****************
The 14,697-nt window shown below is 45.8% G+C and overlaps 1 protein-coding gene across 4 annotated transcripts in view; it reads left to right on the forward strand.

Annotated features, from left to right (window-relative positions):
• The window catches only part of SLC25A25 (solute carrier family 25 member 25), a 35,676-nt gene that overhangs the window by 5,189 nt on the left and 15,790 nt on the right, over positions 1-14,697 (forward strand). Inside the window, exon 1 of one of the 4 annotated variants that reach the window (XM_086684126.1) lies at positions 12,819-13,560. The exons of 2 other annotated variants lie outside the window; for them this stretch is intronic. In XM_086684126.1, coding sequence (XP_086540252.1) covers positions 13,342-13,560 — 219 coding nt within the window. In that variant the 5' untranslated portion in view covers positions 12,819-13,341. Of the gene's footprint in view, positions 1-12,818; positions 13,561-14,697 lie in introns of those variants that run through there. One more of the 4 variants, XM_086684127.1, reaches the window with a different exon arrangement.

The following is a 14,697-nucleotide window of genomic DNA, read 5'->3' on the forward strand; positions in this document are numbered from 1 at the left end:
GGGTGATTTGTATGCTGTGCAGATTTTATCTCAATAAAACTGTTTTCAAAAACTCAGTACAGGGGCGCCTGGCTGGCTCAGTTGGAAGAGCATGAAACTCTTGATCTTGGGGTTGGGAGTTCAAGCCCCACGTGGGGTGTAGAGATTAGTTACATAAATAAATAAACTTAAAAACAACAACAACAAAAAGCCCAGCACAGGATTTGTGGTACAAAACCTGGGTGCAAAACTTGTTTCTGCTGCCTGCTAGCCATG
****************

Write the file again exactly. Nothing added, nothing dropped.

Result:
The 14,697-nt window shown below is 45.8% G+C and overlaps 1 protein-coding gene across 4 annotated transcripts in view; it reads left to right on the forward strand.

Annotated features, from left to right (window-relative positions):
• The window catches only part of SLC25A25 (solute carrier family 25 member 25), a 35,676-nt gene that overhangs the window by 5,189 nt on the left and 15,790 nt on the right, over positions 1-14,697 (forward strand). Inside the window, exon 1 of one of the 4 annotated variants that reach the window (XM_086684126.1) lies at positions 12,819-13,560. The exons of 2 other annotated variants lie outside the window; for them this stretch is intronic. In XM_086684126.1, coding sequence (XP_086540252.1) covers positions 13,342-13,560 — 219 coding nt within the window. In that variant the 5' untranslated portion in view covers positions 12,819-13,341. Of the gene's footprint in view, positions 1-12,818; positions 13,561-14,697 lie in introns of those variants that run through there. One more of the 4 variants, XM_086684127.1, reaches the window with a different exon arrangement.

The following is a 14,697-nucleotide window of genomic DNA, read 5'->3' on the forward strand; positions in this document are numbered from 1 at the left end:
GGGTGATTTGTATGCTGTGCAGATTTTATCTCAATAAAACTGTTTTCAAAAACTCAGTACAGGGGCGCCTGGCTGGCTCAGTTGGAAGAGCATGAAACTCTTGATCTTGGGGTTGGGAGTTCAAGCCCCACGTGGGGTGTAGAGATTAGTTACATAAATAAATAAACTTAAAAACAACAACAACAAAAAGCCCAGCACAGGATTTGTGGTACAAAACCTGGGTGCAAAACTTGTTTCTGCTGCCTGCTAGCCATG